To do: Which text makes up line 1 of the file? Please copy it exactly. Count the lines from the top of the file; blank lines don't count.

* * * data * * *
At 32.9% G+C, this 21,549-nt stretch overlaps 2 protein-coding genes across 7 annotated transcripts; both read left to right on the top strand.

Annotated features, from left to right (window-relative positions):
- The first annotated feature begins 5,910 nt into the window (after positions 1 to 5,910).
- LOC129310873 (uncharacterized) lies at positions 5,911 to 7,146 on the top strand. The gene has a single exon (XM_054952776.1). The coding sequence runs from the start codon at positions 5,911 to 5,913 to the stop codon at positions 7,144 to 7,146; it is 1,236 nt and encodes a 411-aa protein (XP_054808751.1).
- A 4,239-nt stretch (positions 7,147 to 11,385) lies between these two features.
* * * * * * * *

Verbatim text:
At 32.9% G+C, this 21,549-nt stretch overlaps 2 protein-coding genes across 7 annotated transcripts; both read left to right on the top strand.